My earlier post, featuring my parents and both sets of grandparents, sought photographs of these relatives from early adult life – I am fortunate to have a number of such images for all six from which to choose!

Looking for photos of my eight great-grandparents is more challenging. Continue reading What they looked like 2

Road lines

True love comes in the strangest ways.

It was, for me, not exactly love at first sight. There were those who said I was wasting my time with her; that she didn’t come from good lines and that her family was nothing but a bunch of hot heads or, worse, nouveaux riches. Still, I persisted. I mean it wasn’t like she’d been omitted from any of the more recent lists of Who’s Who in the appropriate Blue Books,[1] right? After all, what more could they want from her? Her family had indeed built skyscrapers;[2] in later years some of her adopted kin even became synonymous with our efforts during the last World War.[3] Perhaps in spite of all these things, or because of them, she rather captivated me, and I must confess that I quickly fell in love with her. Continue reading Road lines

Bessie’s story

The thing that interests me most about family history is the gap between the things we think we know about our families and the realities.” – Jeremy Hardy[1]

Remember that children’s game of Telephone (or Gossip) in which a message is passed on in a whisper to each of several people, so that the end version is often distorted from the original? Family stories are like that old game and can be even more distorted depending on how many narrators related the story to how many listeners. I recently found one example in Husband’s maternal family history concerning (ahem) One Child Left Behind.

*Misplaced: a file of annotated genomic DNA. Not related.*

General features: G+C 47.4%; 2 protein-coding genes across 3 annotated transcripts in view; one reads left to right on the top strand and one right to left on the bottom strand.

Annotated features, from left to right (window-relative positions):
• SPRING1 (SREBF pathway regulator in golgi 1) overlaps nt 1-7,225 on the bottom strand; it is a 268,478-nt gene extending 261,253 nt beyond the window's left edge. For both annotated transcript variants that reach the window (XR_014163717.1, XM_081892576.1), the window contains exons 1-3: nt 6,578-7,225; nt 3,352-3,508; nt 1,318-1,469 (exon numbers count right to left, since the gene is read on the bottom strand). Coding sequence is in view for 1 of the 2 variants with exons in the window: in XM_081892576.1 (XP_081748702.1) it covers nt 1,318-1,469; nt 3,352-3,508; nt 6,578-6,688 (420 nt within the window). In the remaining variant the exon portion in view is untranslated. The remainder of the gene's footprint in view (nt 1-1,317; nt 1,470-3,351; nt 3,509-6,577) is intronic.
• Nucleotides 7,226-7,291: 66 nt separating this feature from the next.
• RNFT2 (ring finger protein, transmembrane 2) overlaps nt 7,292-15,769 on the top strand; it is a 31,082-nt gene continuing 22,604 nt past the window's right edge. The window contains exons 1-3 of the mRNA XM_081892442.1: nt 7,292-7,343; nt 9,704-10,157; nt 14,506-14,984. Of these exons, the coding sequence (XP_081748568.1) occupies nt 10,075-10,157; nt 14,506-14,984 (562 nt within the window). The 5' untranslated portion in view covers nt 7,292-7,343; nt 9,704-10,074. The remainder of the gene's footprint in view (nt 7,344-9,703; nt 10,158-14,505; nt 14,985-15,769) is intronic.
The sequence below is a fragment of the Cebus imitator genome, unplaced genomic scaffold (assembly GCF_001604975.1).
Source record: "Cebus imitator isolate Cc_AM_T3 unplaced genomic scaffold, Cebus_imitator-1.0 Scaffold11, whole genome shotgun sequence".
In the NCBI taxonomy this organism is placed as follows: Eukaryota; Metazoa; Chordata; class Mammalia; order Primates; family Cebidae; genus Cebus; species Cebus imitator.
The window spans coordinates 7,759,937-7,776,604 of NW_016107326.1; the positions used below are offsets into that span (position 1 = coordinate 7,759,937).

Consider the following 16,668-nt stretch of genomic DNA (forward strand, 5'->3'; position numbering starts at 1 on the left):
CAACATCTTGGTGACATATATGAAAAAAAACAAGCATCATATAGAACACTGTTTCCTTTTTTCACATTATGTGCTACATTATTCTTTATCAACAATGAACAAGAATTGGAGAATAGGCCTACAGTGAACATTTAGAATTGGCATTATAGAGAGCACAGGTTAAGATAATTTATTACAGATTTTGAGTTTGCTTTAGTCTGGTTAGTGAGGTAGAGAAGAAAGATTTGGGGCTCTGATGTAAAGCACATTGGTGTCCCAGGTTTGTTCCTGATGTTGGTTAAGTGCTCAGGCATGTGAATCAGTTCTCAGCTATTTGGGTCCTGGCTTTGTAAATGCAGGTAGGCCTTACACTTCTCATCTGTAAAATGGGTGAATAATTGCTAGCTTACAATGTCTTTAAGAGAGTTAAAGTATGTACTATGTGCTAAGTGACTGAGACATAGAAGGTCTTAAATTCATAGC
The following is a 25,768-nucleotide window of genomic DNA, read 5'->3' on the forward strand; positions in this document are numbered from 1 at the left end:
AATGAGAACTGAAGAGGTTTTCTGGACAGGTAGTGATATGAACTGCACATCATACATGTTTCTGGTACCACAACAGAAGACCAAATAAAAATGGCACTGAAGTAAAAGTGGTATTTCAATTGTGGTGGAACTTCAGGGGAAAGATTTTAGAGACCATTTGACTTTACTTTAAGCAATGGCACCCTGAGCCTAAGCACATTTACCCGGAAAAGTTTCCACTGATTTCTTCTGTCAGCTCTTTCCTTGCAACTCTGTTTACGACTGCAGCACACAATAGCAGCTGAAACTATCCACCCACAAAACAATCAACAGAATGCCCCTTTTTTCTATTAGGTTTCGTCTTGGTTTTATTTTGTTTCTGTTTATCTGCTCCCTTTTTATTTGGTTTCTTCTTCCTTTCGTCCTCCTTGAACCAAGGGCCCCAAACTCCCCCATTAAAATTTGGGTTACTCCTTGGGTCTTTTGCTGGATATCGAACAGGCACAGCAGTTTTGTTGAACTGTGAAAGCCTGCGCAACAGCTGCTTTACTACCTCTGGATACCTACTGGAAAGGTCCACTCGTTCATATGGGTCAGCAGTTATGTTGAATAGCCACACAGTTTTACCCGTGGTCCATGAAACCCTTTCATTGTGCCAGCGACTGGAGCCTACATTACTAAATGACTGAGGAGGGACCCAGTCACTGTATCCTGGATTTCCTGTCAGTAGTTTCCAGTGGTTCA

The story was that Husband’s maternal grandmother, Catherine (Hrabal) Samson (1906-1987), had emigrated in 1910 as a child with her family from Czechoslovakia (or Czechia, Bohemia, Austria, or Moravia, depending on which U.S. Census you want to believe and what the international politics were at the time). Continue reading Bessie’s story

This can’t work

I have posted a few times about going back to the original records after looking at transcriptions. Sometimes you may have multiple versions of later transcriptions, or an uncited genealogy may have read the records more correctly than the published transcription, or the original record had a small smudge that has confused later transcribers. While there is certainly value to looking at the original records as they are written, it is good to keep in mind that the original records themselves may also be wrong. Continue reading This can’t work